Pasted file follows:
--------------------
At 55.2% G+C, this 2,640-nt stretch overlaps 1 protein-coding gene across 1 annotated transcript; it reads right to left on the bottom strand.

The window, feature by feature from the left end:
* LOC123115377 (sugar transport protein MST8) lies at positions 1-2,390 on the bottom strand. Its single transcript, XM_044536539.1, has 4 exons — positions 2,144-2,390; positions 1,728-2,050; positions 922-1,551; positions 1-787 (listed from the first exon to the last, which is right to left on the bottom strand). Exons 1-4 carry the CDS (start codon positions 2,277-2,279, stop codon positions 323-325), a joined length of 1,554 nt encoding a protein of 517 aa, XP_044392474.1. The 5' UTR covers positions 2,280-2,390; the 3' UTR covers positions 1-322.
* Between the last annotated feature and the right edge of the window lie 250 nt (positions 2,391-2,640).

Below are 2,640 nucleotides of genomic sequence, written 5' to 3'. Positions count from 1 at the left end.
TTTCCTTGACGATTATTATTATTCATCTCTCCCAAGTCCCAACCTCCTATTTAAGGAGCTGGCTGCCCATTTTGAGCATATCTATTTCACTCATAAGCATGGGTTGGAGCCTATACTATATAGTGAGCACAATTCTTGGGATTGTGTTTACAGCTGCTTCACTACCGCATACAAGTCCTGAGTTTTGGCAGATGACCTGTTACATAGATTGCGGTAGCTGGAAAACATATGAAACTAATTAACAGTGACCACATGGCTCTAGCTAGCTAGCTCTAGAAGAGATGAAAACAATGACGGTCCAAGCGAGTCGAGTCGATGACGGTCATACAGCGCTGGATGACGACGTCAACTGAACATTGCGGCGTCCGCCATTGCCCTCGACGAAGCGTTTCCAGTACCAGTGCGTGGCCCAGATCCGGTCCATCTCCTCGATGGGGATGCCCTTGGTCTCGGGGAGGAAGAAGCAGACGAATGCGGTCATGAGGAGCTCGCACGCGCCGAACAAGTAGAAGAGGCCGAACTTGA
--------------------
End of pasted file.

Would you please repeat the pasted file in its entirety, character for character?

At 55.2% G+C, this 2,640-nt stretch overlaps 1 protein-coding gene across 1 annotated transcript; it reads right to left on the bottom strand.

The window, feature by feature from the left end:
* LOC123115377 (sugar transport protein MST8) lies at positions 1-2,390 on the bottom strand. Its single transcript, XM_044536539.1, has 4 exons — positions 2,144-2,390; positions 1,728-2,050; positions 922-1,551; positions 1-787 (listed from the first exon to the last, which is right to left on the bottom strand). Exons 1-4 carry the CDS (start codon positions 2,277-2,279, stop codon positions 323-325), a joined length of 1,554 nt encoding a protein of 517 aa, XP_044392474.1. The 5' UTR covers positions 2,280-2,390; the 3' UTR covers positions 1-322.
* Between the last annotated feature and the right edge of the window lie 250 nt (positions 2,391-2,640).

Below are 2,640 nucleotides of genomic sequence, written 5' to 3'. Positions count from 1 at the left end.
TTTCCTTGACGATTATTATTATTCATCTCTCCCAAGTCCCAACCTCCTATTTAAGGAGCTGGCTGCCCATTTTGAGCATATCTATTTCACTCATAAGCATGGGTTGGAGCCTATACTATATAGTGAGCACAATTCTTGGGATTGTGTTTACAGCTGCTTCACTACCGCATACAAGTCCTGAGTTTTGGCAGATGACCTGTTACATAGATTGCGGTAGCTGGAAAACATATGAAACTAATTAACAGTGACCACATGGCTCTAGCTAGCTAGCTCTAGAAGAGATGAAAACAATGACGGTCCAAGCGAGTCGAGTCGATGACGGTCATACAGCGCTGGATGACGACGTCAACTGAACATTGCGGCGTCCGCCATTGCCCTCGACGAAGCGTTTCCAGTACCAGTGCGTGGCCCAGATCCGGTCCATCTCCTCGATGGGGATGCCCTTGGTCTCGGGGAGGAAGAAGCAGACGAATGCGGTCATGAGGAGCTCGCACGCGCCGAACAAGTAGAAGAGGCCGAACTTGA